Depending on how the current struggles and compromises over the Maine budget come out, one of the big losers can be the Fund for a Healthy Maine, which receives the state’s annual share of a 1998 multibillion-dollar lawsuit settlement with the four largest cigarette companies.

Maine gets about $50 million a year “in perpetuity” from the tobacco settlement as reimbursement for past tobacco-related health costs. The settlement allowed the states to use the payments for any purpose. Some have used the payments chiefly to balance their state budgets.

Maine has been a leader in restricting its use to health-related programs. In a 1999 law, Maine created the Fund for a Healthy Maine to receive the tobacco payments and specifies that “allocations are limited to the following health-related purposes.” It then lists eight programs starting with smoking prevention and winding up with school health and nutrition programs.

The drafters chose to use a statute rather than a constitutional amendment to safeguard the fund, since they wanted to impose it without delay. But that left open the possibility that future legislatures would modify the terms. One provision, which Gov. Paul LePage has ignored (and which the Legislature also can ignore) mandated that allocations from the fund “must be used to supplement, not supplant, appropriations from the General Fund.”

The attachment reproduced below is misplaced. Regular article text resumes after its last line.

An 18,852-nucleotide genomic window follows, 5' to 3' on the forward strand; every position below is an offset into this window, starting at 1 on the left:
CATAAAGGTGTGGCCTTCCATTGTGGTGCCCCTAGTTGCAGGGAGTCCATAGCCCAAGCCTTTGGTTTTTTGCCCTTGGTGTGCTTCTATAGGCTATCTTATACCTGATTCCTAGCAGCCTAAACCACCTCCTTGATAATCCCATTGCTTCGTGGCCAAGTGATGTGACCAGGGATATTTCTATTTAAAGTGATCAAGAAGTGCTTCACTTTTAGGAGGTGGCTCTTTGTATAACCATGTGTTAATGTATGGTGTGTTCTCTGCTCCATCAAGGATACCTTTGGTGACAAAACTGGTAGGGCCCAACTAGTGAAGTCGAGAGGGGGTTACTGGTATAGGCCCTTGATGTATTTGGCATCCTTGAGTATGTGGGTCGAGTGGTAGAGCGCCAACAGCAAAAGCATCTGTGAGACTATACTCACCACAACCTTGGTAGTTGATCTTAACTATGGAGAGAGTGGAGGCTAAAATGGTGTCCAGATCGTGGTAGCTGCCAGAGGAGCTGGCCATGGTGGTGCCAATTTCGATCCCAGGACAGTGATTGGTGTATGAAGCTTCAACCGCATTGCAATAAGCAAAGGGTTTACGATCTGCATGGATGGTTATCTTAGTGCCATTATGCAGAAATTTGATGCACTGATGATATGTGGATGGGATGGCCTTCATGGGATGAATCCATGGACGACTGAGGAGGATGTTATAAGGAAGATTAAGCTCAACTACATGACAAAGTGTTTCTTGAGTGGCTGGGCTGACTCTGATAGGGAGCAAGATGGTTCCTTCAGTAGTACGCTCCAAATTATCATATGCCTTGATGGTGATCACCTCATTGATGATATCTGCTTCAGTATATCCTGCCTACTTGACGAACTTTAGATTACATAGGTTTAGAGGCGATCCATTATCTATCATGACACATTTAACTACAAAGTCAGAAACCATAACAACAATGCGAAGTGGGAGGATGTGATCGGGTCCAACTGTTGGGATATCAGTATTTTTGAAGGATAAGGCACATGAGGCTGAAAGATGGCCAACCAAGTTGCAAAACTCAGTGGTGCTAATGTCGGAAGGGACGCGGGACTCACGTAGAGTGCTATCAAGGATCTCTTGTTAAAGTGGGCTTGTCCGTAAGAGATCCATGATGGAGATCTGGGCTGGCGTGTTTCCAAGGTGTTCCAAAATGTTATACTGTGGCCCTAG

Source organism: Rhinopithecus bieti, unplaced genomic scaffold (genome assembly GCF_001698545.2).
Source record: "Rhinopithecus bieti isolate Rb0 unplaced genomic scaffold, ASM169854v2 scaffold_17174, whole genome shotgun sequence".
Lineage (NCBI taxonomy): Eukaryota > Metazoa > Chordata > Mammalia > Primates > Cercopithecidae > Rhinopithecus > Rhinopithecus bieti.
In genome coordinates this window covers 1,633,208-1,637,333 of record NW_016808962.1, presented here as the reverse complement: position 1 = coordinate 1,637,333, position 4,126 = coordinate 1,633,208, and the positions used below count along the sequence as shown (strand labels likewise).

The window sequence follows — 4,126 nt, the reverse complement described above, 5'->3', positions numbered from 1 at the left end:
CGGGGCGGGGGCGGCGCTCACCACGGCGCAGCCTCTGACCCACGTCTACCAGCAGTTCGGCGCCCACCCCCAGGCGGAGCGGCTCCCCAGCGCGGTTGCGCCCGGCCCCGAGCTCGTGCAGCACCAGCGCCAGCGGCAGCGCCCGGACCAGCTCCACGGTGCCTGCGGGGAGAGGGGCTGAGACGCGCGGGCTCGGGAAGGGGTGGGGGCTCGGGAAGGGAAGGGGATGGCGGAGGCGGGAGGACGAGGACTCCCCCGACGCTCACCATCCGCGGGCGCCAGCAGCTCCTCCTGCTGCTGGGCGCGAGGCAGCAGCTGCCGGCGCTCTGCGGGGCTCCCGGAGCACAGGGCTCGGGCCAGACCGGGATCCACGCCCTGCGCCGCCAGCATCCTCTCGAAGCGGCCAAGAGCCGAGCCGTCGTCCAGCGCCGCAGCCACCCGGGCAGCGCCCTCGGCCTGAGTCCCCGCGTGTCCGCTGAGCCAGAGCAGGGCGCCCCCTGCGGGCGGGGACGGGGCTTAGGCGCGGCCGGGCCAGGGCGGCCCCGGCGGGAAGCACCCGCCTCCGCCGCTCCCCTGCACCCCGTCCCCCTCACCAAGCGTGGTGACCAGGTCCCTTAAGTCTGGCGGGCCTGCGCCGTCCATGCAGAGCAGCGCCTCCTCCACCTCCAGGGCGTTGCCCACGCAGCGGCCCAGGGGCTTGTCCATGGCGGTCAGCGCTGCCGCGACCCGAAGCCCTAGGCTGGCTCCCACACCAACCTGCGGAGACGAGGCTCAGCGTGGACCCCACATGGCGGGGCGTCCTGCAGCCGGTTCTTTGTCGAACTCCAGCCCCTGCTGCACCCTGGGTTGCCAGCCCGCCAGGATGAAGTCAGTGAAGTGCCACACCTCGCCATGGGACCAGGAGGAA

The raid on the Fund for a Healthy Maine, as proposed by the governor, involves scooping around $30 million from categories of the fund into the medical care account. That money would then be used for MaineCare, freeing up General Fund dollars to go to the MaineCare program, thus “supplanting” appropriations from the General Fund.

The Fund for a Healthy Maine accounts that thus would be wiped out in the next fiscal year include drugs for the elderly and disabled, community school grants including obesity prevention, home visitation, Head Start, support for child care and immunization. These programs serve mainly as disease prevention. That means the present economizing measures will result in costly future disease and disability — and not only in the distant future but also in the next years of Gov. LePage’s administration.

Tobacco use remains the top cause of preventable death in the United States and around the world. Yet Maine spends only a little over half of the $18.5 million a year needed for an effective, comprehensive tobacco prevention program, according to the U.S. Centers for Disease Control and Prevention.

Ed Miller, senior vice president of the American Lung Association of New England, notes that the attraction for lawmakers is that for every $1 of fund money they put into MaineCare they get $2 of federal matching money. He adds that “no one wants to talk about any kind of tax increase.” He points out that raising the tobacco tax from $2 to $3.50, as it is in Rhode Island, would both generate money and reduce smoking rates.

Becky Smith, a consultant to the Maine Public Health Association, says the governor’s proposal “rips the heart out of the fund.” She said, “These cuts will guarantee a future of fewer healthy families, higher health costs for all and an economic recovery that can only limp along because we continue to avoid dealing with the elephant in the room — the incredible cost of preventable chronic disease.”

It is up to the Legislature to save the Fund for a Healthy Maine and avoid short-sighted measures that would bring future trouble and expense.